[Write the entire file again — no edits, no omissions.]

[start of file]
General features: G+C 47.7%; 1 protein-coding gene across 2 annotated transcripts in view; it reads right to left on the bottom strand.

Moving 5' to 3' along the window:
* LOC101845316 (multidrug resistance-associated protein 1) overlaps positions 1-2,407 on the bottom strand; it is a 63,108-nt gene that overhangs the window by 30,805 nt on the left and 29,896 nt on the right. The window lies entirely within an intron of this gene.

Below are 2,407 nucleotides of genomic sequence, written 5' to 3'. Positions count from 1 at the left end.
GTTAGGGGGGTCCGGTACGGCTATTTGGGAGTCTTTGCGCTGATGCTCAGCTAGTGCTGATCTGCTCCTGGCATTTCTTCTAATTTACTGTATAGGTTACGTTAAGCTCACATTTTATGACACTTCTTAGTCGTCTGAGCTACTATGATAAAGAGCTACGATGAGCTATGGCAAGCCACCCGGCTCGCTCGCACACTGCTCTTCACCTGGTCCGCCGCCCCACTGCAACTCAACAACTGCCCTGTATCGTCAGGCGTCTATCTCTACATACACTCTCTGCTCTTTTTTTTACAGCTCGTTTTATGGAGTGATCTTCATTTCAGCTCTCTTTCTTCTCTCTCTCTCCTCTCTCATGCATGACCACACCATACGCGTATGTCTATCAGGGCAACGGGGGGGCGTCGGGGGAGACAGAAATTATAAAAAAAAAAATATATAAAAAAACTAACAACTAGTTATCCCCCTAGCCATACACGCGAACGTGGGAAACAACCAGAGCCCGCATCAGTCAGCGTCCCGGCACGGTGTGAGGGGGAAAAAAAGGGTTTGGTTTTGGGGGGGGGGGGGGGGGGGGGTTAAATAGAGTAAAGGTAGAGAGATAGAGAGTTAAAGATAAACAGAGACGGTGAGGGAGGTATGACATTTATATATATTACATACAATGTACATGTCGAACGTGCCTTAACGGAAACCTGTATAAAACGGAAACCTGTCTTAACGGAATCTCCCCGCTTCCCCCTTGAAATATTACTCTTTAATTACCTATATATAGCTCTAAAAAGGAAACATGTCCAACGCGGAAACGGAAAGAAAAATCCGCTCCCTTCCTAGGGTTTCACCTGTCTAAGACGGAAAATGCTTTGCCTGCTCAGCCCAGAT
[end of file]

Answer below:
General features: G+C 47.7%; 1 protein-coding gene across 2 annotated transcripts in view; it reads right to left on the bottom strand.

Moving 5' to 3' along the window:
* LOC101845316 (multidrug resistance-associated protein 1) overlaps positions 1-2,407 on the bottom strand; it is a 63,108-nt gene that overhangs the window by 30,805 nt on the left and 29,896 nt on the right. The window lies entirely within an intron of this gene.

Below are 2,407 nucleotides of genomic sequence, written 5' to 3'. Positions count from 1 at the left end.
GTTAGGGGGGTCCGGTACGGCTATTTGGGAGTCTTTGCGCTGATGCTCAGCTAGTGCTGATCTGCTCCTGGCATTTCTTCTAATTTACTGTATAGGTTACGTTAAGCTCACATTTTATGACACTTCTTAGTCGTCTGAGCTACTATGATAAAGAGCTACGATGAGCTATGGCAAGCCACCCGGCTCGCTCGCACACTGCTCTTCACCTGGTCCGCCGCCCCACTGCAACTCAACAACTGCCCTGTATCGTCAGGCGTCTATCTCTACATACACTCTCTGCTCTTTTTTTTACAGCTCGTTTTATGGAGTGATCTTCATTTCAGCTCTCTTTCTTCTCTCTCTCTCCTCTCTCATGCATGACCACACCATACGCGTATGTCTATCAGGGCAACGGGGGGGCGTCGGGGGAGACAGAAATTATAAAAAAAAAAATATATAAAAAAACTAACAACTAGTTATCCCCCTAGCCATACACGCGAACGTGGGAAACAACCAGAGCCCGCATCAGTCAGCGTCCCGGCACGGTGTGAGGGGGAAAAAAAGGGTTTGGTTTTGGGGGGGGGGGGGGGGGGGGGTTAAATAGAGTAAAGGTAGAGAGATAGAGAGTTAAAGATAAACAGAGACGGTGAGGGAGGTATGACATTTATATATATTACATACAATGTACATGTCGAACGTGCCTTAACGGAAACCTGTATAAAACGGAAACCTGTCTTAACGGAATCTCCCCGCTTCCCCCTTGAAATATTACTCTTTAATTACCTATATATAGCTCTAAAAAGGAAACATGTCCAACGCGGAAACGGAAAGAAAAATCCGCTCCCTTCCTAGGGTTTCACCTGTCTAAGACGGAAAATGCTTTGCCTGCTCAGCCCAGAT